Seasonal worker fired for speaking up about COVID safety is fired, then given $25,000 in damages
A foreign worker has been awarded $25,000 after an Ontario farm fired him for voicing concerns about crowded worker housing in the pandemic.
Gabriel Flores, 36, was a seasonal migrant worker from Mexico who was hired by Scotlynn Farms — a southwestern Ontario farm with multiple crop fields — in April 2020. Flores was contracted to work at the farm until Nov. 30, provided there was sufficient work.
When Flores and other migrant workers arrived in Ontario, they were required to quarantine for 14 days according to public health guidelines for the COVID-19 pandemic. Afterwards, the workers were housed in bunkhouses on the farm. Each bunkhouse was divided into four apartments, with 13 people in each. Four workers slept in each bedroom and the apartments had common bathrooms.
According to Flores, the living conditions were poor and it was difficult to maintain a safe distance. Eventually, 190 workers at Scotlynn tested positive for COVID-19, including Flores.
Flores and his co-workers had to quarantine for another 14 days in a hotel, returning to Scotlynn on June 17. Three days later, one of Flores’ co-workers became ill and had to be hospitalized. The co-worker died from complications related to COVID-19.
Flores told his supervisor that the farm should take better care of the workers and requested an explanation from Scotlynn’s owner. He also asked for the day off to mourn his co-worker.
Flores and another worker took June 21 off, but that morning the owner came into the bunkhouse and showed a video on his cellphone of a person speaking with the media about the situation at the farm. The owner accused Flores of being in the video and told him that he was being sent back to Mexico. The supervisor added that the “boss” didn’t want Flores on the farm anymore.
Scotlynn booked and paid for a flight back to Mexico — company policy was to pay the flight costs of workers who were terminated but not for those who quit. However, the director of health and safety claimed that the employment contract required Scotlynn to pay the flight costs if the departure was related to illness — so this flight qualified because Flores was concerned about COVID-19. Flores wasn’t asked to sign the paperwork normally used when an employee quit.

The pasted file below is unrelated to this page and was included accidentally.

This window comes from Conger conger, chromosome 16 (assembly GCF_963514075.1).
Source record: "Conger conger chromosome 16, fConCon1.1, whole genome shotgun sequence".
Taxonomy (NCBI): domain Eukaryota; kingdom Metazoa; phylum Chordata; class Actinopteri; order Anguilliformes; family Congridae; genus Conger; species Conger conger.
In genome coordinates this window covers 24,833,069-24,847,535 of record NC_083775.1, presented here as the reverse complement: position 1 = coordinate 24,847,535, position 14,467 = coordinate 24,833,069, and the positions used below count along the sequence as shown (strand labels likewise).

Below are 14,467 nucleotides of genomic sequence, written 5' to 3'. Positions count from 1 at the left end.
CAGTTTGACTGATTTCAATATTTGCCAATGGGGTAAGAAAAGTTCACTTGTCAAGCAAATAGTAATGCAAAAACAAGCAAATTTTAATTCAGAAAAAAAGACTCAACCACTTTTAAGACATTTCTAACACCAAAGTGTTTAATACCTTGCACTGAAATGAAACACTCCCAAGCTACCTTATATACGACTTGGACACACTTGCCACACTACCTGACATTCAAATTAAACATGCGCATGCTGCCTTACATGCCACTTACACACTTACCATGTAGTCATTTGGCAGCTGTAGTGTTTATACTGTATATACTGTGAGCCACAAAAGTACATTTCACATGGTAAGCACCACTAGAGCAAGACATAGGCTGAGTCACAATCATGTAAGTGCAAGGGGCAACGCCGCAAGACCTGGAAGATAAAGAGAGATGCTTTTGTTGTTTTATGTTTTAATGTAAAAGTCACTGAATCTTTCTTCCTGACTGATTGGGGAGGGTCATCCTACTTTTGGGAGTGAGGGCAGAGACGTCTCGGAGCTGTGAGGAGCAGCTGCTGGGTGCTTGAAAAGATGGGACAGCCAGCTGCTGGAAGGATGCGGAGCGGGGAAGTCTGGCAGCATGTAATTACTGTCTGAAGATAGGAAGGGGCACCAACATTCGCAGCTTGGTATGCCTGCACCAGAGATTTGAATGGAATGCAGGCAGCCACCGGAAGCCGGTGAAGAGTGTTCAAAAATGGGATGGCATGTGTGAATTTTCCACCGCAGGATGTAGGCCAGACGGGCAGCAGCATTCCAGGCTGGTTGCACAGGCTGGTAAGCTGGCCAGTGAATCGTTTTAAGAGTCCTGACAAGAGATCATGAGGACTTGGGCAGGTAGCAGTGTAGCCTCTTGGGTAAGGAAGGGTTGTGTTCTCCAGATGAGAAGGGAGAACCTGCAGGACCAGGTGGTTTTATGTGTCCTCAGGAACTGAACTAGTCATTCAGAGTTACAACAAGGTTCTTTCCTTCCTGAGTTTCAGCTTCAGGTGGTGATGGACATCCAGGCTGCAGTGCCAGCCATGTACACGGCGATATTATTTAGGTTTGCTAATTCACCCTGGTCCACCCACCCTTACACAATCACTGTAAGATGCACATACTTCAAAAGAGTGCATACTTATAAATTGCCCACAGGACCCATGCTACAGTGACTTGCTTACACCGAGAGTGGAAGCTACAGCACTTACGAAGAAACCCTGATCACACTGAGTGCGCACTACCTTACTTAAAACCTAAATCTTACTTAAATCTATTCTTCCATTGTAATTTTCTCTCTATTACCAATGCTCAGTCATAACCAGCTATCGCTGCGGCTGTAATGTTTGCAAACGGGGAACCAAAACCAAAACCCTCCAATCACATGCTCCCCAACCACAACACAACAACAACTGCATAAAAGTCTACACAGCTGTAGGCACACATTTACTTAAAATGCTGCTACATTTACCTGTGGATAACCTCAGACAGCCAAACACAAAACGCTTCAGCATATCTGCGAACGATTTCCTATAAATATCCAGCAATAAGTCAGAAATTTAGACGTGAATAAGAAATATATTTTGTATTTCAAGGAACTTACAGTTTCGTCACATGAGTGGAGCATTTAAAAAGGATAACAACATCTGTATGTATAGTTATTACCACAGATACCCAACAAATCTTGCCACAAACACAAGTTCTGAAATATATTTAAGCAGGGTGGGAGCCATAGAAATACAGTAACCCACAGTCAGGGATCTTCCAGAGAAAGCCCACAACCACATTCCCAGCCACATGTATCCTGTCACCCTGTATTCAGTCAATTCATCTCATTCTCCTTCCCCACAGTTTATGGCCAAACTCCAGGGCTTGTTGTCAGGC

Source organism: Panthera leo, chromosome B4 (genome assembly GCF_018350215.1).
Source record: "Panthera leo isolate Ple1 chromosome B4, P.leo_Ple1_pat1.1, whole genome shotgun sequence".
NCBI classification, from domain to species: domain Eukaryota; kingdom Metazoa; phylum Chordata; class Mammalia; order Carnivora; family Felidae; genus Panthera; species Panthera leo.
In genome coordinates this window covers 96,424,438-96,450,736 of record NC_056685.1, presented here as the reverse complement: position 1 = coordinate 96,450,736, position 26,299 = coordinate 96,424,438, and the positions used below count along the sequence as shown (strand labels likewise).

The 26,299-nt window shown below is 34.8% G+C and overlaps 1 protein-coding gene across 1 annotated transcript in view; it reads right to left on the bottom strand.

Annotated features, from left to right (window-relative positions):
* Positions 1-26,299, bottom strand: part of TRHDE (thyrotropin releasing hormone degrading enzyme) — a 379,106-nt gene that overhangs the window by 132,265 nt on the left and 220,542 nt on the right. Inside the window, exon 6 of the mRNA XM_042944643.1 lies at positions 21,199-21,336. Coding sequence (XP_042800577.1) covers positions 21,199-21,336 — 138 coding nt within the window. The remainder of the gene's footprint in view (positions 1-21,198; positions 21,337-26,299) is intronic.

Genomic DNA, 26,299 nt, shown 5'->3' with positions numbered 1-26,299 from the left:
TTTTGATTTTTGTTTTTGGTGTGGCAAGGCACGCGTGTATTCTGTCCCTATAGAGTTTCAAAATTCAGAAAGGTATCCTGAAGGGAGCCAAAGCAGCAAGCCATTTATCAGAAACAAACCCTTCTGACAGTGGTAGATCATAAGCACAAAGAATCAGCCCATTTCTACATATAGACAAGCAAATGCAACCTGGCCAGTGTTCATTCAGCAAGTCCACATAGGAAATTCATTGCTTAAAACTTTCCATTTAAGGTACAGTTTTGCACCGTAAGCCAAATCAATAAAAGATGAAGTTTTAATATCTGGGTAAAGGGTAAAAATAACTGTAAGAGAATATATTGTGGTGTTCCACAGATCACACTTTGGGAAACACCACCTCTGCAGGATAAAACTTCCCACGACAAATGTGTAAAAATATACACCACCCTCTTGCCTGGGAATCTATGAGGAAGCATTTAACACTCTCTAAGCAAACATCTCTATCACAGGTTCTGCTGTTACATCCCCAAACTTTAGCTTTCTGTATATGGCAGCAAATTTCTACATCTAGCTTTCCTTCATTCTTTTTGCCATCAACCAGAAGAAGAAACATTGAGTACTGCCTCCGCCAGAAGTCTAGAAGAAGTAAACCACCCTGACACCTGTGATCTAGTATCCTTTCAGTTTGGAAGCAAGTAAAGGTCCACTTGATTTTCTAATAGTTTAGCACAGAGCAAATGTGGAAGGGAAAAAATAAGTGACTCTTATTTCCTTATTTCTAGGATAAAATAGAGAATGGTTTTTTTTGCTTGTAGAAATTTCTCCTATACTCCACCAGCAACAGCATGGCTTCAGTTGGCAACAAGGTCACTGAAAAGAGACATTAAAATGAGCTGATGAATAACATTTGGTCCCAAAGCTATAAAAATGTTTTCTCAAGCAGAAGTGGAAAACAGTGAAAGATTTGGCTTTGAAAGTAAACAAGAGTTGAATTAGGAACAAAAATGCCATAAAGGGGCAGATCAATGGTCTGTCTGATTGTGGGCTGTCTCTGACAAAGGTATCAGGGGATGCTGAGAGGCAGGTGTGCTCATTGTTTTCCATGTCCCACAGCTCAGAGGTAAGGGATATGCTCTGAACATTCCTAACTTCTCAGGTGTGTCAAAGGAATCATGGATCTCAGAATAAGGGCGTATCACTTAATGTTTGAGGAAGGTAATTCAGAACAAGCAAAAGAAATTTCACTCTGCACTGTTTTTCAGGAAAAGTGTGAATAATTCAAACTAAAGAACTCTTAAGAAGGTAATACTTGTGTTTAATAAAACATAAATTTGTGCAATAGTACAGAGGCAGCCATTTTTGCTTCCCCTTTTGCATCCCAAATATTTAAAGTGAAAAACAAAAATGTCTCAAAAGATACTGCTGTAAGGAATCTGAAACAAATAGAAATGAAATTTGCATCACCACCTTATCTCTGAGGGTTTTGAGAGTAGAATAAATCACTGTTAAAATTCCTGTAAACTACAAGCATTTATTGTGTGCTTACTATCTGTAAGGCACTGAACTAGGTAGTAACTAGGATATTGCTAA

While Flores felt he had no other option but to leave, he filed a labour complaint alleging that he was dismissed as a reprisal for raising concerns about the conditions at the farm as they related to COVID-19, contrary to the Ontario Occupational Health and Safety Act (OHSA).
Scotlynn offered to return Flores to work on Aug. 4, but he declined because of the poor working conditions, his worry about COVID-19 exposure and his belief that the company had treated him badly.
Scotlynn denied that it had dismissed Flores and said that he had resigned. It also argued that even if he had been dismissed for making comments to the media, it wasn’t an activity protected under the OHSA. In addition, if Flores believed he was fired, the farm corrected that error with the return-to-work offer, it said.
The Ontario Labour Relations Board noted that there were no documents indicating that Flores resigned. Scotlynn paid for the flight costs, which was the process for employees who were terminated. Although the farm claimed that it paid the travel costs because of Flores’ concerns about COVID-19, there was no evidence that it communicated this to Flores or how it came to this decision.
The board found that Scotlynn terminated Flores’ employment after he raised concerns about health and safety and the farm accused him of speaking publicly about worker safety concerns. These were both related to Flores’ attempt to improve workplace conditions, which indirectly invoked the OHSA’s requirement for employers to take “every precaution reasonable in the circumstances for the protection of a worker,” said the board.
The board determined that Scotlynn terminated Flores’ employment for exercising his rights under the OHSA. Since there was no evidence that the farm took any steps to improve the conditions for workers, it was reasonable for Flores to refuse the offer to return, said the board.
Scotlynn was ordered to pay Flores damages for lost wages, future earnings to the end of his contract, reasonable expectation of continued employment and pain and suffering ($5,000), for a total award of more than $25,000. See Flores v. Scotlynn Sweetpac Growers, 2020 CanLII 88341.